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Modernizing federal investment for economic development in Arkansas communities


Investments by the U.S. Economic Development Administration (EDA) in Arkansas are helping promote growth and progress that improve quality of life across our state. Already this year, grants to educate healthcare professionals in Newport, water infrastructure improvements in Trumann and tornado recovery efforts in Jonesboro have been awarded. I’m proud to advocate for these projects and enhancements to EDA so it can continue to boost economic success in Natural State communities.
The EDA has helped support a wide range of economic development projects since it was created in 1965, yet it’s been nearly 20 years since Congress reauthorized EDA. We must use this opportunity to update the agency’s programs and ensure it has the tools and resources to achieve its mission. I’m championing a legislative initiative to modernize and strengthen the vital services it provides.
My colleagues on the Senate Environment and Public Works (EPW) Committee and I recently advanced the Economic Development Reauthorization Act of 2024. This legislation would reform some of the agency’s programs and authorize activities such as workforce development and disaster assistance.
I’m pleased this legislation includes a measure I advocated to specify EDA’s role in economic recovery for communities impacted by natural disasters.
Arkansans are too familiar with the devastation caused by Mother Nature. Each time our state has been impacted by weather events, the EDA’s leadership has been crucial to repairing, restoring and rebuilding in the aftermath. That’s why we need to formally designate an Office of Disaster Recovering and Resilience within the EDA, which would enable us to harness the institutional knowledge that can help expedite resources on the ground where the need is urgent.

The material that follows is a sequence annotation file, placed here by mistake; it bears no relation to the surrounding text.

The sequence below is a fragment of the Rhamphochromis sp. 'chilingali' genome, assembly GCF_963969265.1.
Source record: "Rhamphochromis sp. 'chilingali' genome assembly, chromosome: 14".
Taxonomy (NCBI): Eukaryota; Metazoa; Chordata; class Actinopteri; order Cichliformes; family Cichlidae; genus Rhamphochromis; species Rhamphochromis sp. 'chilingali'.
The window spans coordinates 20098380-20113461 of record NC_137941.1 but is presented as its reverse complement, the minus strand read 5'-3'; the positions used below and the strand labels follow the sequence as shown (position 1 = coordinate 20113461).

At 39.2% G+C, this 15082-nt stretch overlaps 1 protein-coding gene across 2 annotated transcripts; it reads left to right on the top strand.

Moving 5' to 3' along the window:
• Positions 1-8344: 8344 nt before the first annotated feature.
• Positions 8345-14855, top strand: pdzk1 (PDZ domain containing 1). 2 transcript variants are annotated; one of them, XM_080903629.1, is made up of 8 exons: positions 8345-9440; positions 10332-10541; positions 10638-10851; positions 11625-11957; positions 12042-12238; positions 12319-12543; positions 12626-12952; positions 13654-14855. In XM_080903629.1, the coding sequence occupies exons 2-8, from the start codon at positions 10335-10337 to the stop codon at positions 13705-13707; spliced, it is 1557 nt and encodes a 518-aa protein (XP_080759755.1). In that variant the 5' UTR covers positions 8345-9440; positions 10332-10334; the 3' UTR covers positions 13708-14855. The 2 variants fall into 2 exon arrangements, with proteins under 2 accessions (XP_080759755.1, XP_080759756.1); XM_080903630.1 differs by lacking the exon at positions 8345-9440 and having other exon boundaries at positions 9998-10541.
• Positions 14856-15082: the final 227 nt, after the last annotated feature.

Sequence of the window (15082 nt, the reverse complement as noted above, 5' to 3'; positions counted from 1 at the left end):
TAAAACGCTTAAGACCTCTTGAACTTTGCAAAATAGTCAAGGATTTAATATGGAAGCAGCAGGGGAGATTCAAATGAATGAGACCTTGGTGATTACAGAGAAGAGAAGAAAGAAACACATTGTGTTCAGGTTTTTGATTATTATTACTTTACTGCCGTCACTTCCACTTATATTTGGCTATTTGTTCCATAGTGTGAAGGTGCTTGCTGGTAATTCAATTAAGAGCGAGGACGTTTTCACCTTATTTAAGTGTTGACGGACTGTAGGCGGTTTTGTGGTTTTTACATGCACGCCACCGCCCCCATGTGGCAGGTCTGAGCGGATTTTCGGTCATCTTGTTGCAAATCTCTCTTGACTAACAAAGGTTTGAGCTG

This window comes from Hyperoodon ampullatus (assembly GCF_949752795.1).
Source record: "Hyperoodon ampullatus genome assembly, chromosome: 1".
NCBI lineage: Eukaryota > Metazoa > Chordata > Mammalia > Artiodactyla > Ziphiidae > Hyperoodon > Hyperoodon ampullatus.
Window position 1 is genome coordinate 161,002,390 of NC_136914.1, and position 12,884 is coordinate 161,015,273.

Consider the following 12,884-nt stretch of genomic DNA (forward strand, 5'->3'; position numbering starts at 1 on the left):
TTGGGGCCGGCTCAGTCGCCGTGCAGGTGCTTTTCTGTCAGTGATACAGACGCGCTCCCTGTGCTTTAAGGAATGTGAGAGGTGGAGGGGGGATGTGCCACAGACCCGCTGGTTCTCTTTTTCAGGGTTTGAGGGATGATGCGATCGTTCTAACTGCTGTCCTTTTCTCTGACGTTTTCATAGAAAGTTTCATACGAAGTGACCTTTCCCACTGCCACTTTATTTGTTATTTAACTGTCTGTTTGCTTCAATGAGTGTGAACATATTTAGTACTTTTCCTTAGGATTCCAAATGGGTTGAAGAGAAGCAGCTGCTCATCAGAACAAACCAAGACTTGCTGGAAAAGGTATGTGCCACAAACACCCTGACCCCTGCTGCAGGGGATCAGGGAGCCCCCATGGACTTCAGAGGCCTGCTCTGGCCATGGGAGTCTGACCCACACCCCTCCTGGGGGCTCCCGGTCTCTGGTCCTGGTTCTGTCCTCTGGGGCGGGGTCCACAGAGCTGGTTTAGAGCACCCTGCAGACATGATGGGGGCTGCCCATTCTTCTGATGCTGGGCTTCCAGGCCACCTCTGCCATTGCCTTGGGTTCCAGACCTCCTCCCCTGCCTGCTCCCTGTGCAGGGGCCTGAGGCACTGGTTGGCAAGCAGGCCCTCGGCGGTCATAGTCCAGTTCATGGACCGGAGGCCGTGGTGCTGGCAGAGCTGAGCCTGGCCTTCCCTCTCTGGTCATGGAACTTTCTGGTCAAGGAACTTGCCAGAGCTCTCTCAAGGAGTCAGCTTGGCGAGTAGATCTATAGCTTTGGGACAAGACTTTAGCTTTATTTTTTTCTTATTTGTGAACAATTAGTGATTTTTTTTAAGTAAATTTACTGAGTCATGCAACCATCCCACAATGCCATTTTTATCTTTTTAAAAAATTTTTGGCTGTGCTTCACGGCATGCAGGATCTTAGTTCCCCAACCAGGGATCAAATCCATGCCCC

Clearly defining its role in disasters will improve the federal response and long-term economic outcome for communities, families and businesses picking up the pieces.
The bipartisan legislation was created with stakeholder input from across the country. In his testimony to members of the EPW Committee last year, Little Rock Port Authority Executive Director Bryan Day shared how infrastructure investments made with EDA funds over the past two decades have attracted businesses to the port and directly resulted in more than $2.5 billion in capital investment in addition to the creation of more than 5,000 jobs.
We want more communities to compete for these funds and experience the same positive results. In order to accomplish this, we need to make the application process less tedious. Small, rural towns often struggle with the lack of expertise and manpower to dedicate the significant time needed to complete the paperwork. Keeping the process simple will help remedy that issue and increase participation.
That feedback is why this bill includes updates to the application process as well as affords technical assistance to applicants. These commonsense measures will open the door to more communities seeking funding for workforce training and infrastructure enhancements.
It’s time we reauthorize this program and modernize how the agency operates so we can strengthen its ability to respond to evolving challenges, meet changing economic conditions and continue to deliver critical resources to improve local economies. I look forward to applauding future grant announcements and congratulating Arkansas communities for their success in attracting these economic investments.